As we edge ever closer to Canada’s Remembrance Day 2006, I take it upon myself to remember Canada’s Vietnam Veterans, as, if history is any kind of a teacher, Canada will give them not a crumb of respect for their service. This post was made at “Blatherings” on 10 February 2005:
It was like we came home as thieves in the night
Recently there was a snarky dialogue between the CBC’s Bob McKeown and Ann Coulter on a state sponsored television show called the The Fifth Estate. American Coulter reminded the Canadians of something they refuse to acknowledge; that their young citizens had served with the U.S. in Vietnam. Canadian bloggers have gone ballistic and attacked her as a liar and worse and have even attacked and disrespected the Canadian soldiers who fought in their behalf, against Communism. At Blogs Canada E-group there was the following comment from one of those “morally superior” Canadians: “Plus if I’m not mistaken, most of those thousands of Canadians were Aboriginals who signed up after being given a fantasyland pitch by US military recruiters.” made by Robert McClellan. Sounds to me like those tiresome “morally superior than the U.S.” Canadians do not consider that “Aboriginals” could even count as Canadians, much less Canadian troops.
As here in the US, at this very moment, we have brave young soldiers willing to sacrifice their lives to keep us (and Canada) free, I find such comments extremely offensive. As Americans, let us never see our battle weary soldiers return home as thieves in the night. I think Canada should be ashamed.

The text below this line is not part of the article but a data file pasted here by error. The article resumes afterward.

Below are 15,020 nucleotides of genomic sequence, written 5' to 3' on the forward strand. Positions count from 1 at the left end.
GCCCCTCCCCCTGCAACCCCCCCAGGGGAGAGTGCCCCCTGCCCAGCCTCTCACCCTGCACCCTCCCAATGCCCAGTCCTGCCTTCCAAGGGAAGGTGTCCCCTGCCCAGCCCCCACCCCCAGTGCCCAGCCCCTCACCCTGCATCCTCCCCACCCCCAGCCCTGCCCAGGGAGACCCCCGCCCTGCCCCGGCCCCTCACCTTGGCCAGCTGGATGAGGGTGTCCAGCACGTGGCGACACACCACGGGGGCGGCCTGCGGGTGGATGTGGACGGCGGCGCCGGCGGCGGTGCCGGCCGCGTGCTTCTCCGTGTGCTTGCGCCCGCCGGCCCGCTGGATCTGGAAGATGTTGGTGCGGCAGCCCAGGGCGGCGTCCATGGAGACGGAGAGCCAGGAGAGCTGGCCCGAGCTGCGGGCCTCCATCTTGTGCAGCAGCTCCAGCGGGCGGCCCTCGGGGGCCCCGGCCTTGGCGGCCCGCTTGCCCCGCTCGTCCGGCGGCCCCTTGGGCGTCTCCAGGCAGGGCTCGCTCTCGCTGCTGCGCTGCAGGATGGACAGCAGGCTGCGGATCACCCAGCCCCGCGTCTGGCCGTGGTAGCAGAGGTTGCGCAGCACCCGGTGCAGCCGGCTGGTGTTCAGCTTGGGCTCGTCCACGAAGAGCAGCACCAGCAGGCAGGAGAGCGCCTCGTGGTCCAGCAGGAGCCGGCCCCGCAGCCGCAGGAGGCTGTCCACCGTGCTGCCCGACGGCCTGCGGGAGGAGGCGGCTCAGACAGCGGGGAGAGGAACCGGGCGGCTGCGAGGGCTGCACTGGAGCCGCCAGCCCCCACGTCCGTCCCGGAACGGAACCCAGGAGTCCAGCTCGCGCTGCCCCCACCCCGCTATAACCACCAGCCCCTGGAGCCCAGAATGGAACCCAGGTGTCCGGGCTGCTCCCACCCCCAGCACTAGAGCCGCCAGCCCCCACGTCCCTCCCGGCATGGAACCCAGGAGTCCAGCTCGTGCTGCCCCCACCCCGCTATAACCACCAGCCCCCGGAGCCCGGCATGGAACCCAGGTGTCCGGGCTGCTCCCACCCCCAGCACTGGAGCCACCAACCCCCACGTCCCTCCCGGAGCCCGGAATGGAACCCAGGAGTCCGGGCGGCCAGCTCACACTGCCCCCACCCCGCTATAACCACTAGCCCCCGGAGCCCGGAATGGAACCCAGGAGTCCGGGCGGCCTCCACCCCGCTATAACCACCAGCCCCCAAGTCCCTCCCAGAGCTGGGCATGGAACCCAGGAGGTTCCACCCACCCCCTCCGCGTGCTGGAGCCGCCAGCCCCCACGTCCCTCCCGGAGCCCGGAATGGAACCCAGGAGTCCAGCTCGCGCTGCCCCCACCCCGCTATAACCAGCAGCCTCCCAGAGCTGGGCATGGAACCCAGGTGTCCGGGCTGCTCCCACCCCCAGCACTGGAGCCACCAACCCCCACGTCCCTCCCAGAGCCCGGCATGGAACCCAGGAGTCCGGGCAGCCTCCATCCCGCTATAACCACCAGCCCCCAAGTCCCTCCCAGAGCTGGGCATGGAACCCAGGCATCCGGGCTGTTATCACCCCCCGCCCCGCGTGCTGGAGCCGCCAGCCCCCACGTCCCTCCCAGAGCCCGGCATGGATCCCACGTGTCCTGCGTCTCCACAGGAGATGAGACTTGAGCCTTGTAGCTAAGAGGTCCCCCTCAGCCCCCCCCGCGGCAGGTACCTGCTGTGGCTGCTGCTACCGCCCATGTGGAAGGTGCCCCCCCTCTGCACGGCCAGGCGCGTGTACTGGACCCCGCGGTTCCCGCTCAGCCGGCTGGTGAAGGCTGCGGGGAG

Dennis Thomson was twenty-one years old when he boarded a bus in Hamilton, Ontario to cross the international border at Buffalo and join the United States military. This was at the same time that thousands of American draft-dodgers and deserters were going north into Canada and being welcomed as heroes. However, most Americans viewed the border crossings a bit differently, as an old grizzled Marine said; “we sent them our worst and they sent us their best.”
“Thomson served two tours of duty as a combat medic in Vietnam, one in 1968 during the Tet Offensive and another in 1971. Between tours, he served in a med-evac hospital in Japan.
He has two answers for why he went to Vietnam. “Why not?” and more seriously, because he could not allow himself to sit back and let somebody else go instead.
He reaches back into his memory and recites an old Indian proverb: “We do not for ourselves alone, but die for others.”
“There’s a certain percentage of men who have the call, the call for freedom,” he says, “and that’s a good enough reason for anyone to do this.”
After the war, Dennis Thomson returned to Canada to live. On Memorial Day, 1999, he visited the Vietnam Memorial in Washington D.C. for the third time to read some of the 58,000 names etched there. He and some others placed small Maple Leaf flags along the walls where the names of Canadians appear. He said “This is the American way of saying, ‘lest we forget‘.” He said that despite all the medals and ribbons awarded, none of the Canadian Vietnam veterans ever received any official recognition of their service from either the Canadian or U.S. government. “We never got a parade when we got home all we had was our brothers,” he said. “It was like we came home as thieves in the night“.
Canadian Hawks Fly South